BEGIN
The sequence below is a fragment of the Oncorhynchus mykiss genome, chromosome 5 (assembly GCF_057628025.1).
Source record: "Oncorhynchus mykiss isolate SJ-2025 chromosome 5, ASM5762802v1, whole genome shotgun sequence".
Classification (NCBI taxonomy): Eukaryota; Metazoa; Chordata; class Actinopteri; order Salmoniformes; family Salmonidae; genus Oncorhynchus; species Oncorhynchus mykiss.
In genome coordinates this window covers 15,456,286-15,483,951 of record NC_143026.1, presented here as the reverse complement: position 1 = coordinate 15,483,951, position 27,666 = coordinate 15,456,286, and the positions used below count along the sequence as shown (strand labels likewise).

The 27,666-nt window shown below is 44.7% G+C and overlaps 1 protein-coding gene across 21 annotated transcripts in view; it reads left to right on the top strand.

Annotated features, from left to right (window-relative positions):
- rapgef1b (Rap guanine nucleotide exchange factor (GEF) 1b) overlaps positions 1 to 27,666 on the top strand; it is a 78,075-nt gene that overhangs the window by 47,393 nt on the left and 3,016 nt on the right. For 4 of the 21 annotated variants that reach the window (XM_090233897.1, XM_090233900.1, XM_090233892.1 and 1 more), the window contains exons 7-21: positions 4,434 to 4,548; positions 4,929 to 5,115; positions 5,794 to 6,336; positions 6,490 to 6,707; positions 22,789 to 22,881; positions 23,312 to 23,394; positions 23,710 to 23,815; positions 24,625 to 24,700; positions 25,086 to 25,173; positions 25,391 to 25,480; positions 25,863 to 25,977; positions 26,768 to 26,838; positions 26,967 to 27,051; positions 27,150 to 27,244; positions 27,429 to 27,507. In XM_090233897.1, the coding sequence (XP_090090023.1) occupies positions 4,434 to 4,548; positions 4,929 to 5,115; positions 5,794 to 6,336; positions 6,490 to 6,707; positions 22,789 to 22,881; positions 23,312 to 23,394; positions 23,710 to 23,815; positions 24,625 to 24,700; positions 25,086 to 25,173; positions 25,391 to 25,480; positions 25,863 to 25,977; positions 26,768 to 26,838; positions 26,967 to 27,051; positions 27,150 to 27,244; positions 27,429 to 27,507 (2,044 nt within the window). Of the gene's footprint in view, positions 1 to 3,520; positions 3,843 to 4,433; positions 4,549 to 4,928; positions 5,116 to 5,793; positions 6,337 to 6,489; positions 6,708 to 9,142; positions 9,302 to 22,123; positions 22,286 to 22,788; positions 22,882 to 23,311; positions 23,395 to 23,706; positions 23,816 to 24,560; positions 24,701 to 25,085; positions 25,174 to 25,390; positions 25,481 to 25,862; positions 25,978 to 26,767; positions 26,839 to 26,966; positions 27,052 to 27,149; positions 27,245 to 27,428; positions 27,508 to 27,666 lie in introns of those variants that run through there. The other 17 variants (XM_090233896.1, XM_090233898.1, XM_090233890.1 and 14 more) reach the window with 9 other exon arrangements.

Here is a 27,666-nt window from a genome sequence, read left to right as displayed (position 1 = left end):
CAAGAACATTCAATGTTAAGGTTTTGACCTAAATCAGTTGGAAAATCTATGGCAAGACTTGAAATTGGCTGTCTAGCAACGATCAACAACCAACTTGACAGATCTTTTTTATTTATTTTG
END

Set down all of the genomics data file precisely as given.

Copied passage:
The sequence below is a fragment of the Oncorhynchus mykiss genome, chromosome 5 (assembly GCF_057628025.1).
Source record: "Oncorhynchus mykiss isolate SJ-2025 chromosome 5, ASM5762802v1, whole genome shotgun sequence".
Classification (NCBI taxonomy): Eukaryota; Metazoa; Chordata; class Actinopteri; order Salmoniformes; family Salmonidae; genus Oncorhynchus; species Oncorhynchus mykiss.
In genome coordinates this window covers 15,456,286-15,483,951 of record NC_143026.1, presented here as the reverse complement: position 1 = coordinate 15,483,951, position 27,666 = coordinate 15,456,286, and the positions used below count along the sequence as shown (strand labels likewise).

The 27,666-nt window shown below is 44.7% G+C and overlaps 1 protein-coding gene across 21 annotated transcripts in view; it reads left to right on the top strand.

Annotated features, from left to right (window-relative positions):
- rapgef1b (Rap guanine nucleotide exchange factor (GEF) 1b) overlaps positions 1 to 27,666 on the top strand; it is a 78,075-nt gene that overhangs the window by 47,393 nt on the left and 3,016 nt on the right. For 4 of the 21 annotated variants that reach the window (XM_090233897.1, XM_090233900.1, XM_090233892.1 and 1 more), the window contains exons 7-21: positions 4,434 to 4,548; positions 4,929 to 5,115; positions 5,794 to 6,336; positions 6,490 to 6,707; positions 22,789 to 22,881; positions 23,312 to 23,394; positions 23,710 to 23,815; positions 24,625 to 24,700; positions 25,086 to 25,173; positions 25,391 to 25,480; positions 25,863 to 25,977; positions 26,768 to 26,838; positions 26,967 to 27,051; positions 27,150 to 27,244; positions 27,429 to 27,507. In XM_090233897.1, the coding sequence (XP_090090023.1) occupies positions 4,434 to 4,548; positions 4,929 to 5,115; positions 5,794 to 6,336; positions 6,490 to 6,707; positions 22,789 to 22,881; positions 23,312 to 23,394; positions 23,710 to 23,815; positions 24,625 to 24,700; positions 25,086 to 25,173; positions 25,391 to 25,480; positions 25,863 to 25,977; positions 26,768 to 26,838; positions 26,967 to 27,051; positions 27,150 to 27,244; positions 27,429 to 27,507 (2,044 nt within the window). Of the gene's footprint in view, positions 1 to 3,520; positions 3,843 to 4,433; positions 4,549 to 4,928; positions 5,116 to 5,793; positions 6,337 to 6,489; positions 6,708 to 9,142; positions 9,302 to 22,123; positions 22,286 to 22,788; positions 22,882 to 23,311; positions 23,395 to 23,706; positions 23,816 to 24,560; positions 24,701 to 25,085; positions 25,174 to 25,390; positions 25,481 to 25,862; positions 25,978 to 26,767; positions 26,839 to 26,966; positions 27,052 to 27,149; positions 27,245 to 27,428; positions 27,508 to 27,666 lie in introns of those variants that run through there. The other 17 variants (XM_090233896.1, XM_090233898.1, XM_090233890.1 and 14 more) reach the window with 9 other exon arrangements.

Here is a 27,666-nt window from a genome sequence, read left to right as displayed (position 1 = left end):
CAAGAACATTCAATGTTAAGGTTTTGACCTAAATCAGTTGGAAAATCTATGGCAAGACTTGAAATTGGCTGTCTAGCAACGATCAACAACCAACTTGACAGATCTTTTTTATTTATTTTG